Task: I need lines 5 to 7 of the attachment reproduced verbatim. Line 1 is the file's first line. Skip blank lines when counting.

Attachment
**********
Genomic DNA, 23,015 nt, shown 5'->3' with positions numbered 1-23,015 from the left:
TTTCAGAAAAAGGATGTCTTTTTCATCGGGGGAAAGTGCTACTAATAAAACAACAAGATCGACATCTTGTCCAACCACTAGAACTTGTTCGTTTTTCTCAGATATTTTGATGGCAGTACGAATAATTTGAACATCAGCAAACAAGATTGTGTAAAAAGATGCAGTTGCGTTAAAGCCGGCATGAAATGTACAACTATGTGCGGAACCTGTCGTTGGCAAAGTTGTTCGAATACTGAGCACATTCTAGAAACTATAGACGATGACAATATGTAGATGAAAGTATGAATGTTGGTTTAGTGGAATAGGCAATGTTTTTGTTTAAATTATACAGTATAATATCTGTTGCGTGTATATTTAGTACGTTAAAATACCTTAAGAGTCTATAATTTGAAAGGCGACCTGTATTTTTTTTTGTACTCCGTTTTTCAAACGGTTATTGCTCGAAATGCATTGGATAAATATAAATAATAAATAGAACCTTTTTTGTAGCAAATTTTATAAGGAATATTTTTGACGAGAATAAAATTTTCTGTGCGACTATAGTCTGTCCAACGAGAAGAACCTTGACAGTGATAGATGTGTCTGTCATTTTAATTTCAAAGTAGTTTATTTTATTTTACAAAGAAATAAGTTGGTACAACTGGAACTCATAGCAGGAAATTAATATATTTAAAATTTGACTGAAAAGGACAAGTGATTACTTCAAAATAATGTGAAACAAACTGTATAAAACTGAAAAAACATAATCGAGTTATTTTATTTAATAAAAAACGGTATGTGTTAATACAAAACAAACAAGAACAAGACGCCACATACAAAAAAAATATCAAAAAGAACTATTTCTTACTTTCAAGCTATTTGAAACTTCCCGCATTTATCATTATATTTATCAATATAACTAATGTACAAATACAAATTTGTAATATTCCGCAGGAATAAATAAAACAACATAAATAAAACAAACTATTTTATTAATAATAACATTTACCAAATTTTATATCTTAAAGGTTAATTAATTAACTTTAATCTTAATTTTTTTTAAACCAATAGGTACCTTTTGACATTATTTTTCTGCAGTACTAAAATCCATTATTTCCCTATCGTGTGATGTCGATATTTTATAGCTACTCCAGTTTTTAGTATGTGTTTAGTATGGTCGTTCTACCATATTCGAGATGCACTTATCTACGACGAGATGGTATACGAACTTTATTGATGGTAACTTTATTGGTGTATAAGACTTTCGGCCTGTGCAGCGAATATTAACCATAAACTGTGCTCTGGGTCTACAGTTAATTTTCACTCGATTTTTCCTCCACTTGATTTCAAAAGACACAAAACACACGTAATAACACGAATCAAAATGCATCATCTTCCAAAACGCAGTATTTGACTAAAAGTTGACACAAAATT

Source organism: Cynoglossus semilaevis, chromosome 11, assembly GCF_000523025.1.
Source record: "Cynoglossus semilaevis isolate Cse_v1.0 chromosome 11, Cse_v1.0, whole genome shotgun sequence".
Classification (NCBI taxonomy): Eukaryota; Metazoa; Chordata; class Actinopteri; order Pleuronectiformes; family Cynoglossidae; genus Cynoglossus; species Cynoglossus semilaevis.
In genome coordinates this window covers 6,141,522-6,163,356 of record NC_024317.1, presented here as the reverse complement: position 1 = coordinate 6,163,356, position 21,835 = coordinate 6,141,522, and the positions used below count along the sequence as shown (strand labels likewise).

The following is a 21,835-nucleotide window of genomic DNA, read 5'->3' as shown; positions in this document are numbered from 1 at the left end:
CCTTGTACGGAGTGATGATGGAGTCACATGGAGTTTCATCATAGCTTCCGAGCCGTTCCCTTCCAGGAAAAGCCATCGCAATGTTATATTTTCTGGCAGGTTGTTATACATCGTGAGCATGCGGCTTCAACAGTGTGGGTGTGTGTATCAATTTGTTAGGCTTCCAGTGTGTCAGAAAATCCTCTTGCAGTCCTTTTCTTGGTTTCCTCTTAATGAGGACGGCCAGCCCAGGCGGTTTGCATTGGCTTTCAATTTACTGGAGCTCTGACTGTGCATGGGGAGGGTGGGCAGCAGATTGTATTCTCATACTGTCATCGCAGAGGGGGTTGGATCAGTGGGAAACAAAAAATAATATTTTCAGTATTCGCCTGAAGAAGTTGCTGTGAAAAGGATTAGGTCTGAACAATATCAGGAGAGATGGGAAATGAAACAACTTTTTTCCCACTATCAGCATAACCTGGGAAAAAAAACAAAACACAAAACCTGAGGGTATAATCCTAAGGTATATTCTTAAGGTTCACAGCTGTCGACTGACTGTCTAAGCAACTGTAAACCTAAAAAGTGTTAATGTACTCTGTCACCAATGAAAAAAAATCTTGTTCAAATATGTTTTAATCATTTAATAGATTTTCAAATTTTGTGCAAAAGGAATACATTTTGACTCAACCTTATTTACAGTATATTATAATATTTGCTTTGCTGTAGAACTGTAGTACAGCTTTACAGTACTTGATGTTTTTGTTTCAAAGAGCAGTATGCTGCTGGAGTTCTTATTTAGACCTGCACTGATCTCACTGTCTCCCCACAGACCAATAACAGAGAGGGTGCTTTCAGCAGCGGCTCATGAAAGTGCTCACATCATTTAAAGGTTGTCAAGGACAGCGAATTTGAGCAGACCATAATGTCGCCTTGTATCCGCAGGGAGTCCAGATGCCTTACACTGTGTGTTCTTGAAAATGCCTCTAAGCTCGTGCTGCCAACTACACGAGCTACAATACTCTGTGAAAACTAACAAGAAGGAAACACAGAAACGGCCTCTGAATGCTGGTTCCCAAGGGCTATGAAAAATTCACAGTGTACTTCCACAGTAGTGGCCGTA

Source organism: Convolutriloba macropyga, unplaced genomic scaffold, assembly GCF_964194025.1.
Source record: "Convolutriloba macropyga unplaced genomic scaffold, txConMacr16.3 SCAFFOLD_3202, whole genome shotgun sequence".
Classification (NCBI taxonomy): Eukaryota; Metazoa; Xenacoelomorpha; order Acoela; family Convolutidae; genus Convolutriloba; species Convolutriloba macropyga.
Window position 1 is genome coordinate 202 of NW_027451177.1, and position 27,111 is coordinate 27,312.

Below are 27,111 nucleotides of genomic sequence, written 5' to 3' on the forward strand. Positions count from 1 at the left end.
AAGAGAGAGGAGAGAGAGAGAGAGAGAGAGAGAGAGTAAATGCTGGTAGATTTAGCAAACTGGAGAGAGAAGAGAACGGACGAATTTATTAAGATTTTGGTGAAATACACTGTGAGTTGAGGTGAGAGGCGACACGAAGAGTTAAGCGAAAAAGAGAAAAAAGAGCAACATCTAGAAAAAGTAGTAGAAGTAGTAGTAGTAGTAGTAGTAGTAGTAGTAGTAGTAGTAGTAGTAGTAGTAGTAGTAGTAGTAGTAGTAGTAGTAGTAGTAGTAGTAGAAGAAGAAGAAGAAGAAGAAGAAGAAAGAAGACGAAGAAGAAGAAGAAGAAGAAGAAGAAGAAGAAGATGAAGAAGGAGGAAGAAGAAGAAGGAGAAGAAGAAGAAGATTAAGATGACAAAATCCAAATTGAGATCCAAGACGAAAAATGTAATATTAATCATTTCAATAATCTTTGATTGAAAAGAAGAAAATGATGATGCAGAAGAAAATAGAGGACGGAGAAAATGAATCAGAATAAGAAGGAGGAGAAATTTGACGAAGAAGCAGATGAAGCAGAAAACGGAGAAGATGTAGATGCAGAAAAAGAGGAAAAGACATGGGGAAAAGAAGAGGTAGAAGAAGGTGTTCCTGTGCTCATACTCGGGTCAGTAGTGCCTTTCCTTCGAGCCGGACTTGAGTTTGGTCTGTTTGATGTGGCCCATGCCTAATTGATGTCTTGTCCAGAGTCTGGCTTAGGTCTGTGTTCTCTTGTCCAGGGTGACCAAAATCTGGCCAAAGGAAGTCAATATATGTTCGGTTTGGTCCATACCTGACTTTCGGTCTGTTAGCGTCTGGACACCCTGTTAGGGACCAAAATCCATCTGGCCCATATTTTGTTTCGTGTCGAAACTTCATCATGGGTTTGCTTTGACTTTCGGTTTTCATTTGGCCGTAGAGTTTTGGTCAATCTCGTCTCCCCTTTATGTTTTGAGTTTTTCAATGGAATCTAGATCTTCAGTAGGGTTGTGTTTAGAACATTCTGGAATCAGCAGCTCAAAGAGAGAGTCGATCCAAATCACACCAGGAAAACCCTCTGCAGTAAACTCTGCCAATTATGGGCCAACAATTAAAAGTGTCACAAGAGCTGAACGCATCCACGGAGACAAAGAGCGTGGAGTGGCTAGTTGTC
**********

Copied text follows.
Classification (NCBI taxonomy): Eukaryota; Metazoa; Chordata; class Actinopteri; order Pleuronectiformes; family Cynoglossidae; genus Cynoglossus; species Cynoglossus semilaevis.
In genome coordinates this window covers 6,141,522-6,163,356 of record NC_024317.1, presented here as the reverse complement: position 1 = coordinate 6,163,356, position 21,835 = coordinate 6,141,522, and the positions used below count along the sequence as shown (strand labels likewise).

The following is a 21,835-nucleotide window of genomic DNA, read 5'->3' as shown; positions in this document are numbered from 1 at the left end: